The metaphor often used for this situation is the American frontier, the Old West. That's cute, as long as you have John Wayne around to make everything OK by the end of the movie. But in reality, the Old West was not a nice place for people to be. We've romanticized it over the years, but the truth is that the West was initially settled by people who had some reason for wanting to avoid the law. Murder, lynching, robbery, and violent feuds were common. Decent people didn't go there -- they had to be lured there, usually with money and free land.

The Electronic Frontier Foundation was ostensibly established to help in the settling of the new, electronic frontier. But the EFF really spends more time fighting the government than it does trying to make the electronic frontier a pleasant place to go. That's not surprising, because most attempts at government legislation of the Internet have been pretty ham-fisted. John Perry Barlow, one of the EFF's founders, wrote a famous article called "Jackboots on the Infobahn," raising the specter of Nazi Germany in response to some of the government's more heavy-handed activities.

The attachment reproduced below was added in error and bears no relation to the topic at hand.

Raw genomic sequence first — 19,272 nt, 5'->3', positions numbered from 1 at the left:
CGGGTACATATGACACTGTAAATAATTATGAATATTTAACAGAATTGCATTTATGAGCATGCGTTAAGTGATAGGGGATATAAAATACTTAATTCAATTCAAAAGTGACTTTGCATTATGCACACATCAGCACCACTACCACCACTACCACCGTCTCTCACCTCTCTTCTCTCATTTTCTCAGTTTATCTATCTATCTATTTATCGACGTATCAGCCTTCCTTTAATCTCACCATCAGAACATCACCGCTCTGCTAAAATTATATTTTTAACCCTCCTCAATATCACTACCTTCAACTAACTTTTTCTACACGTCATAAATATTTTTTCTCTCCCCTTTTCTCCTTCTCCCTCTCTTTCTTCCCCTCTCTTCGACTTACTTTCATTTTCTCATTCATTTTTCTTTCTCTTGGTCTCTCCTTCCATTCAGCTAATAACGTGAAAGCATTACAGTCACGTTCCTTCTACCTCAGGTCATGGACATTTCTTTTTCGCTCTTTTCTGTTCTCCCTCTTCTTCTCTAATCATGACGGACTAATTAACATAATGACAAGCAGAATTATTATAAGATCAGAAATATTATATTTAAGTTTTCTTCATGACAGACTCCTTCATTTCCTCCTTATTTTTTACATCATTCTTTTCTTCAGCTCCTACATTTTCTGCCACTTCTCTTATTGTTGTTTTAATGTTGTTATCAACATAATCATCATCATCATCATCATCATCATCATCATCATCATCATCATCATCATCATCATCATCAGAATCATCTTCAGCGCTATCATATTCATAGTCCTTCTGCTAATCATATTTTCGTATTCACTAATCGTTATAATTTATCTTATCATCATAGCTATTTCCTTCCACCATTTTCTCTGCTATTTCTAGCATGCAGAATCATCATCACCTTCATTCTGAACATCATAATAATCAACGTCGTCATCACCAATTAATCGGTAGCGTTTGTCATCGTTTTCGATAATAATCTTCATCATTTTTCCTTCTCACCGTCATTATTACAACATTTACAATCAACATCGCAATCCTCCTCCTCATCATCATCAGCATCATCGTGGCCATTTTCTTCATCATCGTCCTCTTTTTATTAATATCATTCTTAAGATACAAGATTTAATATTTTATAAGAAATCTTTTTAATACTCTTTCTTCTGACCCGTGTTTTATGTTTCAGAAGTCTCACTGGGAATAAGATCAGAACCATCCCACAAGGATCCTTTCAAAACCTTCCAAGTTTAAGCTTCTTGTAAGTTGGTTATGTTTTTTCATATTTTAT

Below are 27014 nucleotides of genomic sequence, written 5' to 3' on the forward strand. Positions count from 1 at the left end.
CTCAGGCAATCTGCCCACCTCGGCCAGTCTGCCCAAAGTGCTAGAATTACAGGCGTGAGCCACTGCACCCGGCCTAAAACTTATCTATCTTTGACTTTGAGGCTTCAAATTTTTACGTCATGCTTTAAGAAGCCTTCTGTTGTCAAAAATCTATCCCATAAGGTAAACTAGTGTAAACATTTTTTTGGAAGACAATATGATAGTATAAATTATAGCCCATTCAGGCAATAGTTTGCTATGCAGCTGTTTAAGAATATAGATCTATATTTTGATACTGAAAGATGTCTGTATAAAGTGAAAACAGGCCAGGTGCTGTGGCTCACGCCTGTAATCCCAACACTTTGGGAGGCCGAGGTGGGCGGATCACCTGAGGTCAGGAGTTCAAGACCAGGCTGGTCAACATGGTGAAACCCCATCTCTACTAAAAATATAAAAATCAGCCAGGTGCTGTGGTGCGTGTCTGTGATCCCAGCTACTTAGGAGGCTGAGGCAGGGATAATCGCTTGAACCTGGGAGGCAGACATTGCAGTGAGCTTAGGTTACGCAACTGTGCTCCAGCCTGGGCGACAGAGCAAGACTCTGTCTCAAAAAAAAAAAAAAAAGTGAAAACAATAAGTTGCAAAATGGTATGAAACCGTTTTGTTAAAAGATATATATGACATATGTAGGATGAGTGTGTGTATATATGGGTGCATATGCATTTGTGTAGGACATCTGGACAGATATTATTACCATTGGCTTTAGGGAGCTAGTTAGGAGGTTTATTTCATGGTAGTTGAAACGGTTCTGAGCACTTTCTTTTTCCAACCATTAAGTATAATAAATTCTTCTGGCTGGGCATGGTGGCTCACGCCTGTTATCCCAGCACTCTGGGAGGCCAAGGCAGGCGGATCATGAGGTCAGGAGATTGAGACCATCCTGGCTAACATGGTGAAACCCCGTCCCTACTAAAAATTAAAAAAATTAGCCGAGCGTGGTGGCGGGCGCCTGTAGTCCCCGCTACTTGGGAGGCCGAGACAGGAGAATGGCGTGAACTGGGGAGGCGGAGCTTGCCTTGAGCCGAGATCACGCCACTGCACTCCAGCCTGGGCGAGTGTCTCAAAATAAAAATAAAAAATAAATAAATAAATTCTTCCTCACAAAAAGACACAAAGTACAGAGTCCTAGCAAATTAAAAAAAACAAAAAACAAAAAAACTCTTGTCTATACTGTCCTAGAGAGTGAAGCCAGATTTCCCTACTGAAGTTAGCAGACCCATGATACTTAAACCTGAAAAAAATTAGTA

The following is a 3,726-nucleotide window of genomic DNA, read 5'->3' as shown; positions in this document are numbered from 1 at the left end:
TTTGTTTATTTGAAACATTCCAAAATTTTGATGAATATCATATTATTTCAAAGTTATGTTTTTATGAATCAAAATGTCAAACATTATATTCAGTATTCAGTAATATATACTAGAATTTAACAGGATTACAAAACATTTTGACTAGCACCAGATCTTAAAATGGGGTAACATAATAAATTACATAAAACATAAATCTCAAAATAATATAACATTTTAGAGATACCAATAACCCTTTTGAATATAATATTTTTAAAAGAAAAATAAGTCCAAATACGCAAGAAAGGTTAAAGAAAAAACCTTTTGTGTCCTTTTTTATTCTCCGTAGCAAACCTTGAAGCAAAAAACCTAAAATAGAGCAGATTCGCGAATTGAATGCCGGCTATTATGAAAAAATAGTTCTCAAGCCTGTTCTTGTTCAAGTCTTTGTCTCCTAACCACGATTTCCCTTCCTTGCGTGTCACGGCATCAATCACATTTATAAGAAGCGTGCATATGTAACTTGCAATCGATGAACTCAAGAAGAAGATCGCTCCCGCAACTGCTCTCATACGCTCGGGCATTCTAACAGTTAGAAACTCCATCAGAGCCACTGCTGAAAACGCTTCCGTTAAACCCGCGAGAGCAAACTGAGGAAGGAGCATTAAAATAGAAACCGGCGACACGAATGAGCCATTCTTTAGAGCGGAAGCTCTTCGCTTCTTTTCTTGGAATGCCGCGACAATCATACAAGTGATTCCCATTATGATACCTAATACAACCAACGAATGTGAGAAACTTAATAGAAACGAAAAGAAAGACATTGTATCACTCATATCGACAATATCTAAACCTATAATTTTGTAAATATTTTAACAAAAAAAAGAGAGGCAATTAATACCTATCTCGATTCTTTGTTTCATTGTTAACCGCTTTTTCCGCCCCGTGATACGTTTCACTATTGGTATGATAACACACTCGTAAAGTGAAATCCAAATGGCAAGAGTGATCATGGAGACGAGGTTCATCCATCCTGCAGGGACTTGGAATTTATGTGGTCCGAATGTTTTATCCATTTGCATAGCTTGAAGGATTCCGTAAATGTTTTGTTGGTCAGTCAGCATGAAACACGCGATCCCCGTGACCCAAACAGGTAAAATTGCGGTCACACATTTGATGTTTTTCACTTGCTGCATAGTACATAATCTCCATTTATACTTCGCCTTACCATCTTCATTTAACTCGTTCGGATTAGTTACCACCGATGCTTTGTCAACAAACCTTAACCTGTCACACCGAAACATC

I suggest that while we definitely don't want Jackboots on the Infobahn, we could really use some Flatfoots on the Infobeat.

There's an old adage that wherever there are people, there will be policemen. That's regrettable, but it doesn't make the police any less necessary. We need some cops. And like real police, they should come from within our own communities, rather than from the federal government.

Here's the bottom line: an on-line "experience" (game, multi-user dungeon, newsgroup, chat room, mailing list, whatever) is not going to attract a diverse group of people until you make it attractive and pleasant for a diverse group of people. And one of the things that that means is enforced minimum standards of behavior. That's why more people stayed home in Baltimore, Maryland than moved out to Dodge City, Kansas. Because Baltimore's streets were safer and its citizens were nicer. Because Baltimore had a police force. Because it had enforced minimum standards of behavior.